While I ride for transportation on the streets of Cambridge, Somerville, Boston and beyond on a (mostly) daily basis, it is of course physically impossible to photograph myself doing so. But recently the Co-Habitant was with me, and he surprised me by taking some snapshots with his mobile phone. I wanted to share these, because they happen to be of my favourite cycling route.
We cannot always articulate what we like or don't like about cycling in our city. But taking our favourite route as a starting point and examining what is so great about it, can lead us to discover our preferences - as well as our anxieties - when it comes to transportation cycling.
The pictures here document a busy street around the corner from my home that stretches through several neighborhoods along the border of Somerville and Cambridge, winds into MIT territory, and then proceeds directly over the Longfellow Bridge across the Charles River, into the center of Boston. It is not a traffic-calmed side-street, but a crowded major road, and it is not especially attractive. And yet, it is my favourite cycling route in the area. It goes on forever, gives me easy access to Boston, and does not make me deal with ambiguous traffic situations.
When cycling in the city, I think it is ambiguity that causes me the most anxiety: left turns from side streets onto busy roads; bicycle lanes that suddenly end; commuter trails that force the cyclist to cross busy intersections without streetlights; roundabouts and stop signs where questions arise about the right of way and I never know whether the car is really letting me go... I could go on. But on this route, none of those things happen. I am basically cycling down an endless avenue, and as long as I abide by street lights, the road will take me where I need to go. This not only eliminates ambiguities, but appeals to my love of the "endless open road." I like knowing that I can get on this road around the corner from my house and end up in downtown Boston, stress-free.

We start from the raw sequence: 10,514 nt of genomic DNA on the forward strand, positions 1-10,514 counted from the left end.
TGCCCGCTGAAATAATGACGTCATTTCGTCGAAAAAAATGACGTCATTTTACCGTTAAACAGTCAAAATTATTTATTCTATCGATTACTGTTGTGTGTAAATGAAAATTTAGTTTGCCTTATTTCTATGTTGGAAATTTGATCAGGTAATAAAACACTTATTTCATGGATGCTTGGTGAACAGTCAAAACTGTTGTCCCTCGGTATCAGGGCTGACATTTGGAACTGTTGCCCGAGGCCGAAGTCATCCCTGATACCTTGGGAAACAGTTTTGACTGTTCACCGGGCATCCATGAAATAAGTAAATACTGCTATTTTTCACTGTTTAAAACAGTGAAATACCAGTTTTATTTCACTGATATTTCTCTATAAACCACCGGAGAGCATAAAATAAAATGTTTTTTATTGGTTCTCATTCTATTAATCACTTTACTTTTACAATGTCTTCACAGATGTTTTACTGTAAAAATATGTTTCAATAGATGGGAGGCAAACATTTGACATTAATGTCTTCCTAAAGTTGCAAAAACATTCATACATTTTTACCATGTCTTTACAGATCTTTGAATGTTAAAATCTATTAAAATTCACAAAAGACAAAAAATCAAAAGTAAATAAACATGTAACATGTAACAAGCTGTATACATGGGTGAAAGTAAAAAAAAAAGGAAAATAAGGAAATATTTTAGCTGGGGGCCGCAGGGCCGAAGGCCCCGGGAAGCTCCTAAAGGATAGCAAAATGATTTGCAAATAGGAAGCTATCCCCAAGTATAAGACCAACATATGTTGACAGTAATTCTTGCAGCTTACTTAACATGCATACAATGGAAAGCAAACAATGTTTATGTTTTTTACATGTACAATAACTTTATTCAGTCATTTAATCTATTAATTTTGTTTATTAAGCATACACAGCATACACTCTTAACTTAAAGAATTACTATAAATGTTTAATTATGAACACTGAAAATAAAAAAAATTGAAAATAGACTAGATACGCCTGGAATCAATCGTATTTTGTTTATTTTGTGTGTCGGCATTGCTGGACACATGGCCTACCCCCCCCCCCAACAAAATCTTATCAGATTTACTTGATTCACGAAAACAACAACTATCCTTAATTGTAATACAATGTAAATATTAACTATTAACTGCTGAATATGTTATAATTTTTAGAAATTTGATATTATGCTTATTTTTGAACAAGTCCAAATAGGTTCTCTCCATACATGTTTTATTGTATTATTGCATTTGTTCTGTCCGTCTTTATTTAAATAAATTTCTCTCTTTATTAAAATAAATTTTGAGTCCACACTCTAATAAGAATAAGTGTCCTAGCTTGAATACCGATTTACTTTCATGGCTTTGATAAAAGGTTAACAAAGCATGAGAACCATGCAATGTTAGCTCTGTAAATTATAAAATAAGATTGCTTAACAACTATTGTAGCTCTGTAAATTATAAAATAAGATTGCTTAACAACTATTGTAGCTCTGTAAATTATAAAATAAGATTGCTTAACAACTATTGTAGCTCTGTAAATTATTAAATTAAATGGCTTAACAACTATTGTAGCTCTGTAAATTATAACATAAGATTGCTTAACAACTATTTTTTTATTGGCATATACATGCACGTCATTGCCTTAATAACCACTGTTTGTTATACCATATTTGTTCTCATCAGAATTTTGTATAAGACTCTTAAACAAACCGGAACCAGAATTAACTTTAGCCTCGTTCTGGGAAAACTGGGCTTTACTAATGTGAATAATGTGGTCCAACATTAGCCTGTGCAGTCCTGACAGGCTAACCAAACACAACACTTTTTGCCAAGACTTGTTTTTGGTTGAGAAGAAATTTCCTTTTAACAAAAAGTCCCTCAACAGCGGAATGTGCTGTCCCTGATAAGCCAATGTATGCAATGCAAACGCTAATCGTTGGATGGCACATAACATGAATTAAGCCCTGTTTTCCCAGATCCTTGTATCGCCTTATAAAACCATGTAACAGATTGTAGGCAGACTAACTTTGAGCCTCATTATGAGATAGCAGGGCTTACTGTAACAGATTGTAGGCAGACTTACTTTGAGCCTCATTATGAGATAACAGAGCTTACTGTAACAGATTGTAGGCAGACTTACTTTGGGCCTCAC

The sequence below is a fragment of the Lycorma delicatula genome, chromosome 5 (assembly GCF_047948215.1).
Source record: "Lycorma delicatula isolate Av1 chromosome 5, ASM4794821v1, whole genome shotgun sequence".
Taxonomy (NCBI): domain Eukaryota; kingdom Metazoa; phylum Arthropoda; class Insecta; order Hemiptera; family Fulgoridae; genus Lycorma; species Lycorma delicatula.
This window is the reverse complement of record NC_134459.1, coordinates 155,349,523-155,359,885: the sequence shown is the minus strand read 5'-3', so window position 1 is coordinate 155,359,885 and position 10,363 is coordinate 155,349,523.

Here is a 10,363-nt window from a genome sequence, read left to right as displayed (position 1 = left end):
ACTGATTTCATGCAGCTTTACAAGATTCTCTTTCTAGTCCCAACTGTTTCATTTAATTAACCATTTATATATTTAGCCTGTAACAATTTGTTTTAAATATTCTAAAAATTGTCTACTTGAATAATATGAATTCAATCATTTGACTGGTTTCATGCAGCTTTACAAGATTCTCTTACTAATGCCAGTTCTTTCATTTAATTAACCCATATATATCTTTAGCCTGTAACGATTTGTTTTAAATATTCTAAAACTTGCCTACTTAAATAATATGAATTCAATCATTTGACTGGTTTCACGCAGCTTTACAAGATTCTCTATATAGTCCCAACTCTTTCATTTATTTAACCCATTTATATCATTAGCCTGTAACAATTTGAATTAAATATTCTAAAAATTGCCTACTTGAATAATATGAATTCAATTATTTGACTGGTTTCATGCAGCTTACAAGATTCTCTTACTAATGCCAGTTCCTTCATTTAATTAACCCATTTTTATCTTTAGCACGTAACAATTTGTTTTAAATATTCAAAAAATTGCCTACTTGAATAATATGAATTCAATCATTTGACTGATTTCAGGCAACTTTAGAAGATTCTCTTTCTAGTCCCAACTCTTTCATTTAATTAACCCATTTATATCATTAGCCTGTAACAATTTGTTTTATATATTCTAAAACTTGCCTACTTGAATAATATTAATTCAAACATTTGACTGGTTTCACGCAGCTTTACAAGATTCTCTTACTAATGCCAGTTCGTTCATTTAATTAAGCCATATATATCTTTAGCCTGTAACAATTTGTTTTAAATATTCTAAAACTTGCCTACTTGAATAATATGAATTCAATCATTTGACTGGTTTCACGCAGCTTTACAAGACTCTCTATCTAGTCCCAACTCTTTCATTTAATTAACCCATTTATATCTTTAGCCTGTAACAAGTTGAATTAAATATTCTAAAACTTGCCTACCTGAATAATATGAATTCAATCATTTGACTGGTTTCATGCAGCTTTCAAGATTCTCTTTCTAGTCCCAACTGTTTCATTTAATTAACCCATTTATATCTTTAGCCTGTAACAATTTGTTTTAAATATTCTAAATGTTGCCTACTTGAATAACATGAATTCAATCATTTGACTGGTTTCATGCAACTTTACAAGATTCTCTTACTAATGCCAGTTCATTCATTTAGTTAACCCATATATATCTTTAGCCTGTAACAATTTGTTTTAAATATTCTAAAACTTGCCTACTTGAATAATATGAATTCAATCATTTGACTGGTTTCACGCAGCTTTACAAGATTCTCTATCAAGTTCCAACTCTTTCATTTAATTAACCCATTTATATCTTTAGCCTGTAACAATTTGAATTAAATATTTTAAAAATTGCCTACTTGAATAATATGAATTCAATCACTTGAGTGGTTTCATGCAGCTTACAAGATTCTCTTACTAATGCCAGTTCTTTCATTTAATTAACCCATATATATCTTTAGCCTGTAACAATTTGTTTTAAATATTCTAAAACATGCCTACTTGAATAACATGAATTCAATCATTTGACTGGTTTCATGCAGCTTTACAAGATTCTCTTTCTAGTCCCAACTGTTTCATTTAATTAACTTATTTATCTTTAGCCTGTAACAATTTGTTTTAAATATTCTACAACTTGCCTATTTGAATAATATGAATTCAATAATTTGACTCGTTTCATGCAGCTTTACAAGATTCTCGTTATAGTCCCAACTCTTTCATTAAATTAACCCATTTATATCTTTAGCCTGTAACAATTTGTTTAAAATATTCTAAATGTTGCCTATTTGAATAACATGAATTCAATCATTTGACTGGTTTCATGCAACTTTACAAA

You have probably noticed that this route has a bike lane most of the way. But that is not what I like about it - at least not the lane alone. Unlike most streets with bike lanes in my area, this one is consistent and logical. At no point does it suddenly end in a dangerous spot, and at no point does it place you in the door zone of parked cars. It even takes you through a curve in the road with a left-turn lane specifically for bikes. The bike lane here functions as a bike lane should in my view - a suggestive marking, similar to a bus lane, that signifies a space on the road where bicycles have priority over motor vehicles. It goes without saying that you must still be vigilant of things like occasional double-parked vehicles, and vehicles making right turns at intersections. But overall, the lane - and specifically its consistency - has the effect of legitimising the presence of bicycle traffic. There are quite a few bicycles passing through, and it is just another lane of traffic. Normal. I do not always feel this way about bike lanes, but on this particular route it seems to me that they really do have this positive effect.
When a cycling route feels comfortable and convenient... well, that is pretty much how it ought to be. Cycling for transportation in the city should not feel as if you are going into battle every day; it should feel like the city you live in is open and accessible to you. This is my favourite route, because it does just that.